How Chris Burden Created Metropolis II, A Tiny City Where 1,100 Toy Cars Zoom

We speak with the artist about creating a years-in-the-making mechanical masterpiece.

How Chris Burden Created Metropolis II, A Tiny City Where 1,100 Toy Cars Zoom

The blogs have been buzzing about California artist Chris Burden’s toy-car megalopolis project, Metropolis II, for ages. The latest news: A collector bought the installation for “millions” of dollars, but was gracious enough to donate it to the Los Angeles County Museum of Art for display over the next 10 years. (Whew!) But what does it take to design something like Metropolis II, and what does it all mean, anyway?


It took Burden and his chief engineer four years to make Metropolis II.

The first question is easy: It took Burden and his chief engineer Zak Cook four years of R&D and construction in Burden’s studio to make Metropolis II. (Burden, a performance-art superstar who once had a friend shoot him in the arm in a gallery, is no stranger to following his artistic means to extreme ends.) Burden tells Co.Design that his inspiration for the project was “that we spent so much time and effort on R&D on the first one” — a smaller toy-car city called Metropolis I that was sold to a museum in Japan, which exhibited it for six months and then mothballed it forever, like the final shot of Raiders of the Lost Ark. Whereas that version had “only” 80 toy cars whizzing around on single-lane highways, Metropolis II has 1,100 cars traveling on 18 roadways “including one six-laner,” says Burden. “We wanted to expand it and make it truly overwhelming — the noise and level of activity are both mesmerizing and anxiety provoking.”


Burden doesn’t have any particular interest in transportation or urban planning, he says, although he has used toys in his artworks since the 1970s. “Toys are interesting as objects — they’re the tools you use to inculcate children into adults,” he tells Co.Design. “They’re a reflection of society.” So what, then, is this hulking, cacophonous mini-city supposed to reflect? “It’s modeling something that’s on the twilight of extinction: the era of the ‘free car,'” Burden says, referring to the idea of jumping into one’s own car anytime and going wherever one pleases, how one pleases. “Those days are numbered, but think it’s a good thing. The upside is that cars can be faster and safer, and you don’t have to worry about drunk drivers. Think about it: The cars in Metropolis II are going a scale speed of 230mph. That’d be great to do for real in L.A.”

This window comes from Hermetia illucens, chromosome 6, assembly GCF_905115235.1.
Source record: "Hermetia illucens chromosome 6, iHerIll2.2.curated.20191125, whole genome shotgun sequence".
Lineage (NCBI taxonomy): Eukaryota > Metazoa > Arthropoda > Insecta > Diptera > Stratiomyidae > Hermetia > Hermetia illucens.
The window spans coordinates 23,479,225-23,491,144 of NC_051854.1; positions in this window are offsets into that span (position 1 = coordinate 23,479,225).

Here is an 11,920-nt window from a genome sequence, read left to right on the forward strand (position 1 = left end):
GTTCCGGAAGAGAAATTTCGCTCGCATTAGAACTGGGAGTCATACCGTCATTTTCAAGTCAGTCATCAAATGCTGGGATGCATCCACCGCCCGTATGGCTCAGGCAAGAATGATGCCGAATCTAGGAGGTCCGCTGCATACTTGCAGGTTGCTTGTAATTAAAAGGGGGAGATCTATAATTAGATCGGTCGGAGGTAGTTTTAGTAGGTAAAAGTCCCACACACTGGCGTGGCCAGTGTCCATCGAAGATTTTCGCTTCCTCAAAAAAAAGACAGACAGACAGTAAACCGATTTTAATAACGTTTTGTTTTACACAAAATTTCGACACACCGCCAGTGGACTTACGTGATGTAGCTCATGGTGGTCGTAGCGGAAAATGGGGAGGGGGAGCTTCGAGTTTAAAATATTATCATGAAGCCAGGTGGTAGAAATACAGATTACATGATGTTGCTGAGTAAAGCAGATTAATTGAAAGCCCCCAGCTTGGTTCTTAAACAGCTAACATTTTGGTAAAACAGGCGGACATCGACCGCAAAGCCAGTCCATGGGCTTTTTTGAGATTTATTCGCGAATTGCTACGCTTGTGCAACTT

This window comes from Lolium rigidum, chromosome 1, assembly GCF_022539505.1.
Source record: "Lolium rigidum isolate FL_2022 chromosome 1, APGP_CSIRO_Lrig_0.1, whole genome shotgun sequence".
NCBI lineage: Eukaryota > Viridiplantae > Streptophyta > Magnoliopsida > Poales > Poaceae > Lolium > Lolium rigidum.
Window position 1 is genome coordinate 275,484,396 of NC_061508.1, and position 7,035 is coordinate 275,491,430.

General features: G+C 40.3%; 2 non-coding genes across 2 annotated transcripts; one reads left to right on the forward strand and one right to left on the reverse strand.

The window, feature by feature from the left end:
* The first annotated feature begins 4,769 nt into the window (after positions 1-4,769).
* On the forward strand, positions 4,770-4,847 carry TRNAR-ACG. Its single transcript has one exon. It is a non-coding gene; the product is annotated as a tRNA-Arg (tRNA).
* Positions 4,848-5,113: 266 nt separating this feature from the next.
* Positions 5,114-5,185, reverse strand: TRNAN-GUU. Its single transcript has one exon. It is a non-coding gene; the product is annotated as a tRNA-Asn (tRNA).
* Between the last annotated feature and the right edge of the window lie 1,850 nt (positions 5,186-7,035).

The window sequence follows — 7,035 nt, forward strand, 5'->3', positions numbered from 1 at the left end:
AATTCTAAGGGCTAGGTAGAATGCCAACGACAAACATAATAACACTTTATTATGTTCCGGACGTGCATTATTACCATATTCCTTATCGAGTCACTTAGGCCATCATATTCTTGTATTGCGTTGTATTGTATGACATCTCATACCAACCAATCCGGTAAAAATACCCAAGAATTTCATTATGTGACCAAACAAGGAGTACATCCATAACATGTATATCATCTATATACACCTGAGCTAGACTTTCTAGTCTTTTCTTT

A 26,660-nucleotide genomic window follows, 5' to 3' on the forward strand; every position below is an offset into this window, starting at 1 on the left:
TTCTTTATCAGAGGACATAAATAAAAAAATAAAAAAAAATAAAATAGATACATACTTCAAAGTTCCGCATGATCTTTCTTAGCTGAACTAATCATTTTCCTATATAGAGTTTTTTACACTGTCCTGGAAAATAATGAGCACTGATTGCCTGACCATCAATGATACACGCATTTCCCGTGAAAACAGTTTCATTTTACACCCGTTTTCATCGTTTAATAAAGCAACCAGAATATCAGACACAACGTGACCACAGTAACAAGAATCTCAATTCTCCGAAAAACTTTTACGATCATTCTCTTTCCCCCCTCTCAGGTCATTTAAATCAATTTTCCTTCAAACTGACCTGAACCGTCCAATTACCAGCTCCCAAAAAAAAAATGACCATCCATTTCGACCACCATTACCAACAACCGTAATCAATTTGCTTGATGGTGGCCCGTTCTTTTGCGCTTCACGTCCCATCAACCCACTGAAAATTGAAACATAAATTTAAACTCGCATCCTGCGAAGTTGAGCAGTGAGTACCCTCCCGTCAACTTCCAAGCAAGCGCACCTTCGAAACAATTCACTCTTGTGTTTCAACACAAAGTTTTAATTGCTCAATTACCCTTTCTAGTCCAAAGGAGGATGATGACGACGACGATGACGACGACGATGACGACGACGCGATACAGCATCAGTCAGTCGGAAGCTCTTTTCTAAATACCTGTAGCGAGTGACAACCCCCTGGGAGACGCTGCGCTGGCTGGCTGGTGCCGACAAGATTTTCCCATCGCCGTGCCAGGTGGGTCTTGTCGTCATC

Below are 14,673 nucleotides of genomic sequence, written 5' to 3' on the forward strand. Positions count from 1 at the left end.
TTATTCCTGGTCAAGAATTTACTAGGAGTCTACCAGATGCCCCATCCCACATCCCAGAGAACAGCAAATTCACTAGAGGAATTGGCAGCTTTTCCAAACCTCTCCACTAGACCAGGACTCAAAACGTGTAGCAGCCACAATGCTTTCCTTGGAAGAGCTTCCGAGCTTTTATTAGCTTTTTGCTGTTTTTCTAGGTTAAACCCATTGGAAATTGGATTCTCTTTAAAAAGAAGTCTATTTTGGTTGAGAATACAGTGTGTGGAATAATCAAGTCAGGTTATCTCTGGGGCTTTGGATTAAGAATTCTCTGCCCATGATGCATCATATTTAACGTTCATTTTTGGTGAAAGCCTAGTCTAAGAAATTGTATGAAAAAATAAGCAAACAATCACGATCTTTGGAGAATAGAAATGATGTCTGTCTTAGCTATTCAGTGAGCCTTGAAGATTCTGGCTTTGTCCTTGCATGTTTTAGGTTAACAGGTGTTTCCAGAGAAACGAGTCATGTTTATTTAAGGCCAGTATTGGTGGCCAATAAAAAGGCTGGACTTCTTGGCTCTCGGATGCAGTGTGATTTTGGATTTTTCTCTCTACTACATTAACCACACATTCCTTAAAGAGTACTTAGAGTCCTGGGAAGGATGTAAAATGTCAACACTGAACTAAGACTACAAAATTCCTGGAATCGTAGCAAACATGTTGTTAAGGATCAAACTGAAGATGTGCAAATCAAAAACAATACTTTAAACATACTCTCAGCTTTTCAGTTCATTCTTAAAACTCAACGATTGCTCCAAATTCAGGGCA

“It’s modeling something that’s in twilight: the era of the free car.”

But while Metropolis II is an optimistic vision of the future of car culture, that’s not to say that crack-ups don’t happen. The exhibit, when running, requires two full-time attendants: one standing inside it monitoring flow like a panopticon, and another pacing around the 20-by-30-foot installation watching for traffic snarls. “I’ve seen spectacular pile-ups involving cars that spill off the road and derail trains,” Burden says. “Every hour 100,000 cars circulate through the system, so you’re going to get some glitches. It’s not digitized.”


The braking comes from walls that rise when the roads curve.

Burden and Cook added some clever design solutions to control the traffic flow and minimize catastrophes. The subtlest, says Burden, are lane-dividing medians on the tiny roadways that taper to a point from the bottom to the top edge on straightaways, but remain fully vertical in curves. The reason: braking. When the cars enter a curve, the walls of the medians touch with rims of their wheels and the friction slows them down; when they come out of the curve, the tapered medians don’t touch the wheel rims anymore, allowing the cars to pick up speed again on straightaways and keep the flow moving swiftly. When they reach the bottom, magnets in the track catch on and pull them back up a slope to the top like a roller coaster, where they are released once again to gravity’s pull.

Burden also has Metropolis II‘s cars specially manufactured in China to his custom specifications — unlike Metropolis I, which just used off-the-shelf Hot Wheels toys. “The original toy cars have very thin axles that wear out too fast,” says Burden. Given that Metropolis II is supposed to run three days a week for the next 10 years, how will it avoid the “wearing out” problem? Burden’s no-nonsense answer: “We made a lot of cars.” He says Metropolis II will go on exhibit at the Los Angeles County Museum of Art sometime this fall.

[Images by E. Koyama; See more from Chris Burden at LACMA]

About the author

John Pavlus is a writer and filmmaker focusing on science, tech, and design topics. His writing has appeared in Wired, New York, Scientific American, Technology Review, BBC Future, and other outlets.